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How an ‘unripe snowpack’ will impact Lake Tahoe this summer

SF Gate logo SF Gate 4/25/2019 Amy Graff
a view of a snow covered mountain: Aerial view of Lake Tahoe on a sunny winter day in California. Sierra mountains covered in snow are visible in the background. © Provided by Hearst Newspapers Aerial view of Lake Tahoe on a sunny winter day in California. Sierra mountains covered in snow are visible in the background.

For the third year in a row, Lake Tahoe is expected to fill.

This is noteworthy for the sixth-largest lake in the United States that flirted with record-low levels amid a five-year drought that ended in 2017.

Even more good news for the West's water supply: Tahoe's water level is likely to reach its peak late in the season as a robust snow pack slowly melts through summer, feeding the reservoir and the Truckee River continuously for months to come.

"There won't be a lot of time between when it fills and when it starts snowing again," explains Chad Blanchard, the U.S. District Court water master who tracks water between Lake Tahoe and the lower Truckee River. "That means we have more water to carry over and if we do go back into a dry cycle, it'll prepare us better."

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Straddling the California-Nevada border, Tahoe is a renowned outdoor playground enjoyed by people from around the world. It's also the main water source for the Reno-Sparks, Nev., area. The lake is fed by 63 tributaries that drain 505 square miles known as the Lake Tahoe Watershed. With a vast surface area of 191 square miles, Tahoe requires an immense amount of water to fill, especially because roughly 100 billion gallons of water evaporates annually.

Blanchard explains the lake reaches its peak when the amount of water flowing into the lake matches the amount lost due to evaporation.

"As temperatures warm, evaporation is starting to climb, but inflow is also climbing rapidly with the melting snowpack," he says. "The lake will rise as long as the inflow is greater than evaporation."

Depending on the amount of rain and snow that fell in winter, evaporation typically equals inflow any time between April and August. At this point, the flood gates on the Lake Tahoe Dam are closed and water is no longer released into the Truckee River. The lake is "topped off," so to say.

Blanchard can't say exactly when the lake will peak but he suspects it will happen later in the season, maybe late July or early August. That's because the watershed is currently under a near-record snowpack after a winter of severe weather.

He describes the current state of the snowpack as "unripe," as it's massive and cold. While snow has melted at lower-elevations below the lake, the higher level snow above 6,200 feet is still well-established.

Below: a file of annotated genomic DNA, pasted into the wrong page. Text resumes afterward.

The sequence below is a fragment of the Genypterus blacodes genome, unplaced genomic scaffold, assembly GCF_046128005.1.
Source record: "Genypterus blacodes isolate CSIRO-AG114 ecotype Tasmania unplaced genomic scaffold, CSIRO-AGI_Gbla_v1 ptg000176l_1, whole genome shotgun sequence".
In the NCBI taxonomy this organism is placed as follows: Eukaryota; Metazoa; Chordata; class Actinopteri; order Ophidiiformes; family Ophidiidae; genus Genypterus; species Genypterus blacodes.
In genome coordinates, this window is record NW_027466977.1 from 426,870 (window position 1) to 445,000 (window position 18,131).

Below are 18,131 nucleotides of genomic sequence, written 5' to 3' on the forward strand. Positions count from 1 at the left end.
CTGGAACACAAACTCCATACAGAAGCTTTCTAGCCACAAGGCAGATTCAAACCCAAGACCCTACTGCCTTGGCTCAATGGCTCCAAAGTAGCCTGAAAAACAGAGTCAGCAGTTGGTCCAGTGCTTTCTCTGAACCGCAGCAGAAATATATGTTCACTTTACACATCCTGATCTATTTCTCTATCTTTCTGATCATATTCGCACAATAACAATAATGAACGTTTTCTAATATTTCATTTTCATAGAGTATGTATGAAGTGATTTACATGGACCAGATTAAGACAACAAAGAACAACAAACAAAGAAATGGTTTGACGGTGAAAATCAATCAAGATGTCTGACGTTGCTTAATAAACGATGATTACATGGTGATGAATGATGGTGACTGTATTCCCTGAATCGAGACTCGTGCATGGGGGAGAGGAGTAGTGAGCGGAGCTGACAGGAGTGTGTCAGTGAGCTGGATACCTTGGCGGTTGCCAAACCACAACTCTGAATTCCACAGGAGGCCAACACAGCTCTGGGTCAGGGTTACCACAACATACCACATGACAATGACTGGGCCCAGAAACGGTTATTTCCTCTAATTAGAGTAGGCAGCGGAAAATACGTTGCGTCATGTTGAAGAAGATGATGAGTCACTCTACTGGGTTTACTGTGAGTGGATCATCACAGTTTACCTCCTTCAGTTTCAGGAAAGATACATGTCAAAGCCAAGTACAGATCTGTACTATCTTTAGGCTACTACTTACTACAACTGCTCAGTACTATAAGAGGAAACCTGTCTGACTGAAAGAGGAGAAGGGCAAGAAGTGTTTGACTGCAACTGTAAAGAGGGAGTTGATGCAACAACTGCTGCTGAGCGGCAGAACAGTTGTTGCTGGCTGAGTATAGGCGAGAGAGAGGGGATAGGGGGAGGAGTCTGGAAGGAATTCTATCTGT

"Things are starting to pick up, and the lake is starting to see more inflows from snowmelt, but it has been limited considering how late we are," says Blanchard. "We're just starting to see some of the higher stuff melt. We'll see what happens after about a week worth of warm weather."

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When the lake hits its peak, it will likely be at full capacity, give or take a couple inches. The lake's natural rim is at 6,223 feet above sea level. The lake can store an additional 6.1 feet in its reservoir, which would push it to 6,229 feet, its legal maximum limit.

The dam at Tahoe City, the lake's only outlet, regulates the upper 6.1 feet above the low water mark. This winter, small amounts of water have been released into the Truckee River since February.

As of Tuesday, the lake level was at 6,227.94 feet with only about a foot of rise needed to hit full capacity. In coming weeks, Blanchard will be watching the weather and the snowpack closely to determine how much water to release and prevent flooding on the Truckee River. It's a tricky dance to ensure as much water as possible is stored.

RELATED: Readers' photos show off Lake Tahoe, brimming with water and beautiful

With two of the three past winters seeing record-breaking snowfall, Lake Tahoe reached full capacity in 2017 and 2018.

After an extended period of drought, the lake saw a significant rise in 2017. That year, the water level shot up 6.5 feet. The equivalent of three feet was also released through the dam. In 2017, the lake peaked in early July. There was less snow the following year, but the lake still filled with significant carryover from the year before. In 2018, the peak was in May.

"A lot of things are driving the lake's level," says Blanchard, but long story short, it comes down to how much water is coming in and how much is coming out.


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